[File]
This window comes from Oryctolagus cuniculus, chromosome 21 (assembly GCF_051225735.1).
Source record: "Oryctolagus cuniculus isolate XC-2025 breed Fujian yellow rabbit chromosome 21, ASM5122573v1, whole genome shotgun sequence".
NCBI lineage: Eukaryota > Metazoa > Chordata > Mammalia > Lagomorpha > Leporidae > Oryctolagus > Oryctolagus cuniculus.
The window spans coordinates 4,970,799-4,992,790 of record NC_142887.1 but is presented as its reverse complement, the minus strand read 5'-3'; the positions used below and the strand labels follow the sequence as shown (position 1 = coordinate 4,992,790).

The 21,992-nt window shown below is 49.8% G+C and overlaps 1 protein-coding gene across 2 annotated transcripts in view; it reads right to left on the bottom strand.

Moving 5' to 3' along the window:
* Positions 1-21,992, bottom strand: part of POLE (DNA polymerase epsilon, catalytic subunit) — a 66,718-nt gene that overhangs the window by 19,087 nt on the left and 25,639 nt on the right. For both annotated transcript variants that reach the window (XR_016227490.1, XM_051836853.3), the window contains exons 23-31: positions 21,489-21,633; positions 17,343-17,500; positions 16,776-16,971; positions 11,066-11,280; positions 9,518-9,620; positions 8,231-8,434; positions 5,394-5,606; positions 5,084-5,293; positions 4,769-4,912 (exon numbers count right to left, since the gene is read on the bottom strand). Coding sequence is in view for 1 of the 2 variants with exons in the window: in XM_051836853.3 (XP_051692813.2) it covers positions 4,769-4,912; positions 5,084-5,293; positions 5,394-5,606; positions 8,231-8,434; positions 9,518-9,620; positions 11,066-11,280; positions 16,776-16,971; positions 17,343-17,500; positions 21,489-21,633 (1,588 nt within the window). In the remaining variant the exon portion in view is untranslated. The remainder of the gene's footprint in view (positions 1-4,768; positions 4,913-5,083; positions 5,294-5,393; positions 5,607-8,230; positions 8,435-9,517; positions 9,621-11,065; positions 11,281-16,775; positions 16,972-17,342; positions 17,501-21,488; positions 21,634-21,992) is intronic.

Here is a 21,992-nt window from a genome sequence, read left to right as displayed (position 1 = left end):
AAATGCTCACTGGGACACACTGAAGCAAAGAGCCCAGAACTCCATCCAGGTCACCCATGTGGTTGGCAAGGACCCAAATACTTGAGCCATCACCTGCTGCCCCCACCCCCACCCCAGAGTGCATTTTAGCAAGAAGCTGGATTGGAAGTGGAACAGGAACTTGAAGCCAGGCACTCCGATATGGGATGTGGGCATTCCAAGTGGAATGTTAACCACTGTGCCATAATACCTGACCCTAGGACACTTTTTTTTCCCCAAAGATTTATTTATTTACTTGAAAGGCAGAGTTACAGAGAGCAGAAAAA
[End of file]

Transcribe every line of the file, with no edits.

This window comes from Oryctolagus cuniculus, chromosome 21 (assembly GCF_051225735.1).
Source record: "Oryctolagus cuniculus isolate XC-2025 breed Fujian yellow rabbit chromosome 21, ASM5122573v1, whole genome shotgun sequence".
NCBI lineage: Eukaryota > Metazoa > Chordata > Mammalia > Lagomorpha > Leporidae > Oryctolagus > Oryctolagus cuniculus.
The window spans coordinates 4,970,799-4,992,790 of record NC_142887.1 but is presented as its reverse complement, the minus strand read 5'-3'; the positions used below and the strand labels follow the sequence as shown (position 1 = coordinate 4,992,790).

The 21,992-nt window shown below is 49.8% G+C and overlaps 1 protein-coding gene across 2 annotated transcripts in view; it reads right to left on the bottom strand.

Moving 5' to 3' along the window:
* Positions 1-21,992, bottom strand: part of POLE (DNA polymerase epsilon, catalytic subunit) — a 66,718-nt gene that overhangs the window by 19,087 nt on the left and 25,639 nt on the right. For both annotated transcript variants that reach the window (XR_016227490.1, XM_051836853.3), the window contains exons 23-31: positions 21,489-21,633; positions 17,343-17,500; positions 16,776-16,971; positions 11,066-11,280; positions 9,518-9,620; positions 8,231-8,434; positions 5,394-5,606; positions 5,084-5,293; positions 4,769-4,912 (exon numbers count right to left, since the gene is read on the bottom strand). Coding sequence is in view for 1 of the 2 variants with exons in the window: in XM_051836853.3 (XP_051692813.2) it covers positions 4,769-4,912; positions 5,084-5,293; positions 5,394-5,606; positions 8,231-8,434; positions 9,518-9,620; positions 11,066-11,280; positions 16,776-16,971; positions 17,343-17,500; positions 21,489-21,633 (1,588 nt within the window). In the remaining variant the exon portion in view is untranslated. The remainder of the gene's footprint in view (positions 1-4,768; positions 4,913-5,083; positions 5,294-5,393; positions 5,607-8,230; positions 8,435-9,517; positions 9,621-11,065; positions 11,281-16,775; positions 16,972-17,342; positions 17,501-21,488; positions 21,634-21,992) is intronic.

Here is a 21,992-nt window from a genome sequence, read left to right as displayed (position 1 = left end):
AAATGCTCACTGGGACACACTGAAGCAAAGAGCCCAGAACTCCATCCAGGTCACCCATGTGGTTGGCAAGGACCCAAATACTTGAGCCATCACCTGCTGCCCCCACCCCCACCCCAGAGTGCATTTTAGCAAGAAGCTGGATTGGAAGTGGAACAGGAACTTGAAGCCAGGCACTCCGATATGGGATGTGGGCATTCCAAGTGGAATGTTAACCACTGTGCCATAATACCTGACCCTAGGACACTTTTTTTTCCCCAAAGATTTATTTATTTACTTGAAAGGCAGAGTTACAGAGAGCAGAAAAA